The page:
The well-adjusted HSPs of the world tend to think so. It’s not like they don’t have strong feelings arising from the awareness of all the subtleties they pick up . They just intentionally elect to not be ashamed of their intensity, but on the contrary, comfortable with it. They use their sensitivity to intentionally live in ways that give their life more meaning.

    The brain scan research also shows that compared to non-HSPs, HSPs are

    1. More reactive to both positive stimuli (love, empathy, music, arts, nature etc) and negative stimuli (fear, distress, pain, cruelty, injustices
    2. More empathetic (affected by and responsive) to other peoples’ emotions, feeling states and energies

    Is this a surprise?

    “You live with a lot of complicated emotions as an actor, and they whirl around you and create havoc at times. And yet, as an actor you’re consciously and unconsciously allowing that to happen… It’s my choice, and I would rather do it this way than live to be 100… Or rather than choosing not to exist within life’s extremities. I’m willing to fly close to the flame.”  – Nicole Kidman

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    On the other hand, non-adjusted HSPs have experienced their awareness as a problem.

    Without the understanding that awareness is automatic and not within their control, many HSPs who pick up subtle social clues of their environment assume that they do so because of their own dirty, bad habit.

    “Karen is right. I always find the negative in a situation. Like Jessica had a frown on her face and looked upset.”

    Maybe you’re just noticing Jessica’s frown for what it is. And maybe Karen is one of those 80-85% non-HSPs who just doesn’t see it.

    So what are we supposed to do then? We come with a trait that makes us see more, but others don’t see it and tell us we make this shit up.

    And this is where the gift starts converting into a curse.

    When others don’t validate me? No.

    It’s when I assume that I need their validation of me, in order to experience me.

    More specifically, when I ask non-HSPs for validation.

    If we try to force non-HSPs to experience life as an HSP, we are surely going to fail. They are not going to see what you see. They are just not wired to. Think about it, can they force you to not be so aware? Can you not see Jessica’s frown when it showed up? No right? Your awareness is part of your innate trait. It’s automatic for you. Exactly in the same way, non-HSPs lack of awareness of subtleties is automatic for them. Their brains do not pick up the subtleties the way yours does.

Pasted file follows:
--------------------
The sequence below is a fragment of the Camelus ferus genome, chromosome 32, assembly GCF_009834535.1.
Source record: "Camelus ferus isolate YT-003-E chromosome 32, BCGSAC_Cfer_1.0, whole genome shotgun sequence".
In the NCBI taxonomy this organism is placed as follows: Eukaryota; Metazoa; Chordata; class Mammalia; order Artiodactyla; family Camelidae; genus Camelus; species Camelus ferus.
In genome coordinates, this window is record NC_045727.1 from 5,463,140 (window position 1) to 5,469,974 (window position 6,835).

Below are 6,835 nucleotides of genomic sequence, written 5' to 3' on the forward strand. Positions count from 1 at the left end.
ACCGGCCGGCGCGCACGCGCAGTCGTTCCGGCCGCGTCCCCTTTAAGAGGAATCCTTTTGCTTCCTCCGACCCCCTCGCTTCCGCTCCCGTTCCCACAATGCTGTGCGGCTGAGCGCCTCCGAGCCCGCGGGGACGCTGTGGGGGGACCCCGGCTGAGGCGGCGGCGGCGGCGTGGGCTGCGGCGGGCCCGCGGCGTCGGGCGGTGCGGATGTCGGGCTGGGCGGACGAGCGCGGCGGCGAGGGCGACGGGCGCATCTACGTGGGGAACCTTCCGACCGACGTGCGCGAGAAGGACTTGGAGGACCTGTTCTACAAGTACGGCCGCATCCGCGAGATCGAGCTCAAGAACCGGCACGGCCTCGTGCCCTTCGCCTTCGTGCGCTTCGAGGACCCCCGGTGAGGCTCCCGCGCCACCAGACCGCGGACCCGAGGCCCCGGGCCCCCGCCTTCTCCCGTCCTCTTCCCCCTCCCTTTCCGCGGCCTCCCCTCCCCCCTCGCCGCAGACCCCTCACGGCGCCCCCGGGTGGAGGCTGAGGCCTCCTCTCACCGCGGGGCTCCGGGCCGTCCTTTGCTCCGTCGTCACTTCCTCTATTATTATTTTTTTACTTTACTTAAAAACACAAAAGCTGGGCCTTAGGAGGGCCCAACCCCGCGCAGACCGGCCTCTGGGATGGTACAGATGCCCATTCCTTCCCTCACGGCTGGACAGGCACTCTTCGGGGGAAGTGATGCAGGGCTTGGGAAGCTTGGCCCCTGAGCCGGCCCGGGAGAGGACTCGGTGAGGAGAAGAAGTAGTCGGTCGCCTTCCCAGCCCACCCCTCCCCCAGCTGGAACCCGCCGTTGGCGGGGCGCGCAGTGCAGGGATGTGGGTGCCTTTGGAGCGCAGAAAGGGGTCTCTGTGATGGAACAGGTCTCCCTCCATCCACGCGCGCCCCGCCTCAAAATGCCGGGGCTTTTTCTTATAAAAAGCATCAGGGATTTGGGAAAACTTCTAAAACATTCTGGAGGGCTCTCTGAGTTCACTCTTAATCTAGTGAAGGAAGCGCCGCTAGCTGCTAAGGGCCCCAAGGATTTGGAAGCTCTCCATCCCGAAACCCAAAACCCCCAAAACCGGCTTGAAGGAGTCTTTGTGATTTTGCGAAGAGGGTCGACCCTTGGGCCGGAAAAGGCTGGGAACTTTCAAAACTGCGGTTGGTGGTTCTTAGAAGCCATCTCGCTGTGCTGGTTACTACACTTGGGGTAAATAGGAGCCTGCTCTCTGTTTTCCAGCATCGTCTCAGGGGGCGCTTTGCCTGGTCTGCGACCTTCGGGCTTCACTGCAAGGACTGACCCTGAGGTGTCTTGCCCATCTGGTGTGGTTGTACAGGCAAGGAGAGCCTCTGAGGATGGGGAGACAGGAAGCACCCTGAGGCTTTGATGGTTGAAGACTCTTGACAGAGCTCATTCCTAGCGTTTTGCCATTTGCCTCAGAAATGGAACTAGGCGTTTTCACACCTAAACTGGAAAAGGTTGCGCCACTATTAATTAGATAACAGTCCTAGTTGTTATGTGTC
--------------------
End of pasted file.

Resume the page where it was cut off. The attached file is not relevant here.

It’s time we stop taking this so personally and try to drop the anger.

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    The non-HSPs are the majority. They are 80-85% of the population. So for every one person who sees something, there may be four others who don’t.

    The best way to be happy about this is by stop asking for validation from the four others. Most likely, it doesn’t come the way we want it to come. And that makes us bitter and angry. How dare they tell me I’m too sensitive.

    Your awareness is a gift only when you start treating it as one.

    Here are eight ways to start.

    1. Accept that you are an HSP, and that makes you have a depth of awareness of subtleties that 80-85% of the people around you don’t have. If you’re unclear whether you’re and HSP, take the test.
    2. Accept that you don’t create your awareness. It comes to you. It’s your brain. It’s your trait.
    3. Try to trust that awareness. You don’t need non-HSPs to give you permission to experience your awareness.
    4. Don’t force your sensitivity on others and make it anyone else’s problem. There are 4 out of 5 people who don’t see what you see. Why would you assume they should?
    5. Try not to be so bitter at non-HSPs. Let them be. You can learn how to coexist together but you don’t have to get each other. Also, temperamental differences between people doesn’t mean one side is better than the other. The world needs both HSPs and non HSPs to be a fully functional place.